What Naaman thought, now, to his credit he came. And even when they were driving and it was like, where are we going? This is the sketchiest area I've ever seen, this man of God's house. And they pull up, and he's like, don't touch anything. And he sends someone to knock on the door. And the servant comes stumbling out. Hey, man. Hey, that's some sweet rims on that car. Yes, this is Naaman, I'm Naaman and your king said I could talk to your man of God. And yeah, I'm the assistant to the man of God, assistant man of God is what I am. I'll go check with him. Hey, yeah, he's in there eating a French fry and potatoes, he said dip in that river. Naaman's like, forget it. I'm out of here. Why? Because he had built it all up in his head of what his salvation was going to look like. Not only did he think it was for sale, like God was for sale, if I get this, surely he'll be pleased with me, but he also clearly thought it was going to be some incredible journey he was sent on. That's why he brought 10 outfits.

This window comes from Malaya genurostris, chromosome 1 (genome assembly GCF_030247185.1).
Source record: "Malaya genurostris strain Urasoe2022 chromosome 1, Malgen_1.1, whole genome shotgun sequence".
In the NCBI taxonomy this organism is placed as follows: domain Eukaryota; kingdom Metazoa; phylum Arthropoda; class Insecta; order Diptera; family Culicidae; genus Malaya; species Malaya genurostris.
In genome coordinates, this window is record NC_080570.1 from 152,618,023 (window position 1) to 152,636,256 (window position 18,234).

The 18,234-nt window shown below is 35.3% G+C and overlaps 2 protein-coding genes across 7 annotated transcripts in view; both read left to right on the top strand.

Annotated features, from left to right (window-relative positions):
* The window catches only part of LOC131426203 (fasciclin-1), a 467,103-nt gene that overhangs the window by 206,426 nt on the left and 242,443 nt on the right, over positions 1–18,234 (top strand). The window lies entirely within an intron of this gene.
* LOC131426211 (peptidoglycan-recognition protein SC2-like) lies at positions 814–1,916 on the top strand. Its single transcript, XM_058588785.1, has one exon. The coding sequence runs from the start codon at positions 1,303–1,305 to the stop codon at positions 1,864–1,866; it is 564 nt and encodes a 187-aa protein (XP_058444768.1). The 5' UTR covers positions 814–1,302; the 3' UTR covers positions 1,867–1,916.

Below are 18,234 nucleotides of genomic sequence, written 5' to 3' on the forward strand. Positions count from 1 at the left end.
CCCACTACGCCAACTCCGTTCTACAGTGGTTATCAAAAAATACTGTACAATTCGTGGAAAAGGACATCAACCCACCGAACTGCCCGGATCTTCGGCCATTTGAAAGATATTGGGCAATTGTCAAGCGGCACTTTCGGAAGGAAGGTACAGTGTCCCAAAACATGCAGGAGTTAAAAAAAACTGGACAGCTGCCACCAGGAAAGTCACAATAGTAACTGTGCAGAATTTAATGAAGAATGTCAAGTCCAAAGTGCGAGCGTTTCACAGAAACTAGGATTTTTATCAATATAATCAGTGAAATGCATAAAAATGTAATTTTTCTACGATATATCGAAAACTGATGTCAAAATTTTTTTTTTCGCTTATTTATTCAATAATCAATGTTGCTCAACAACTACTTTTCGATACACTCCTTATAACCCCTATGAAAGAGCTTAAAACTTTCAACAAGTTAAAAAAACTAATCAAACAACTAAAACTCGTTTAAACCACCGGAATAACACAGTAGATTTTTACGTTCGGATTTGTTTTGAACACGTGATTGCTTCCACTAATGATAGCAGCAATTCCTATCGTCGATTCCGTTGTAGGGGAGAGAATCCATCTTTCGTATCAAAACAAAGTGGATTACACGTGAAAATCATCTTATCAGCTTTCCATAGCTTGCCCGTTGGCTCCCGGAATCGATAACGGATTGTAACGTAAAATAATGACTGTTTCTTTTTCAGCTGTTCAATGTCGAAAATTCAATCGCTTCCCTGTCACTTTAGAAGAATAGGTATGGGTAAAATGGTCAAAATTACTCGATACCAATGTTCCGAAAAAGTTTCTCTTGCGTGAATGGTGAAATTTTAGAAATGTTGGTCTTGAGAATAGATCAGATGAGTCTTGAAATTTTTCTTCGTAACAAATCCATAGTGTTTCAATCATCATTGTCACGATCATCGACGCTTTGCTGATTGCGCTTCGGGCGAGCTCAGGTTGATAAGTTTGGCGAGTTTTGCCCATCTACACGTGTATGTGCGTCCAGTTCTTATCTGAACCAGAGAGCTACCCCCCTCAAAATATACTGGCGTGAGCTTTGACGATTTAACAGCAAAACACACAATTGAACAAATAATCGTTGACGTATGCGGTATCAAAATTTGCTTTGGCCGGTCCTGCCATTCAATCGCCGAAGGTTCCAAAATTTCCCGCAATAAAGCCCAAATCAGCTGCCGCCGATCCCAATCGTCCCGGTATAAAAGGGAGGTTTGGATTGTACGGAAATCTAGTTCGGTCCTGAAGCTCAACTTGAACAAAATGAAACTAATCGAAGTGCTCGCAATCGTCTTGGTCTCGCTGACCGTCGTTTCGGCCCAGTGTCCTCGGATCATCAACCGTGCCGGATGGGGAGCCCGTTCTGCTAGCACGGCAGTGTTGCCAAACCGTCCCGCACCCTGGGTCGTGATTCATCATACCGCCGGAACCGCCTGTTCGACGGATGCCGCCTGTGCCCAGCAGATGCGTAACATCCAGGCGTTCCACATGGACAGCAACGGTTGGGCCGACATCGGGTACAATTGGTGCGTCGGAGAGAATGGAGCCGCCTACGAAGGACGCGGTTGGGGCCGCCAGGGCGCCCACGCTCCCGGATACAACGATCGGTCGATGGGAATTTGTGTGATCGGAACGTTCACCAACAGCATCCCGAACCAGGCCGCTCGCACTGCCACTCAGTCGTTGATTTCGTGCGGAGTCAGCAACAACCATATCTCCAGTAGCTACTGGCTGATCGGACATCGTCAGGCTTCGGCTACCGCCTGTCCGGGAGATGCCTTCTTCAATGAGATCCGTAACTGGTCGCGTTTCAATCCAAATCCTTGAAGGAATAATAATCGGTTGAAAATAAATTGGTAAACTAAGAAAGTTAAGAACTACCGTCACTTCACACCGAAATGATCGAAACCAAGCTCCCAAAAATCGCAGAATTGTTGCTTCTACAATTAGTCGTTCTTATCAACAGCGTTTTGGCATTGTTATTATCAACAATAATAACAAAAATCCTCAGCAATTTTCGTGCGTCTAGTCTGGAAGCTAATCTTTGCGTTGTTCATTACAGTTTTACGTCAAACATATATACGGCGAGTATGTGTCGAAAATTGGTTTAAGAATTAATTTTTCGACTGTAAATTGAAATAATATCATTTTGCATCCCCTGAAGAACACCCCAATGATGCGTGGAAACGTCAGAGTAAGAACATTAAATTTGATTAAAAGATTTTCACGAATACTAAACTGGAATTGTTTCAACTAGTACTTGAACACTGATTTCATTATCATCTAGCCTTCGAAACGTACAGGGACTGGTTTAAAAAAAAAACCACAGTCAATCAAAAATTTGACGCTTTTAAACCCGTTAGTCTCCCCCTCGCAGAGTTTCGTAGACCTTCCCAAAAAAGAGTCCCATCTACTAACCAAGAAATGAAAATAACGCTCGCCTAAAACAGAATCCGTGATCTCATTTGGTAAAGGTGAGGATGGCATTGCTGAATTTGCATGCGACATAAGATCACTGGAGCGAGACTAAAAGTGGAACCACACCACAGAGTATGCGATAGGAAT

The Bible says he brought 10 changes of clothes. So he thought he was going to be sent on some Harry Potter quest, and he would need to eventually end up in a volcano and toss the ring in and overcome. He had in his head some crazy thought of how it was going to work, and then eventually when he had finished his spirit quest and seen the tiger that he would come back and, oh, you have passed all the challenges, Indiana. You overcame your fear of snakes and walked over the pit and chasm. And now I will wave my hand over you and you are completely healed. And that would have made him feel pretty good about his salvation. And when he got back to Syria, it's like, whoa, Naaman, where's the leprosy? He's like, I'm actually fine now. Why? He's like, I threw the ring in the volcano, and the man of God waved his hand over me, and I gave him a bunch of cash. You can go, too. Here's his card. And he would have felt good telling the story. But he wouldn't feel good about, hey, I went to Israel and just dunked seven times in a muddy river.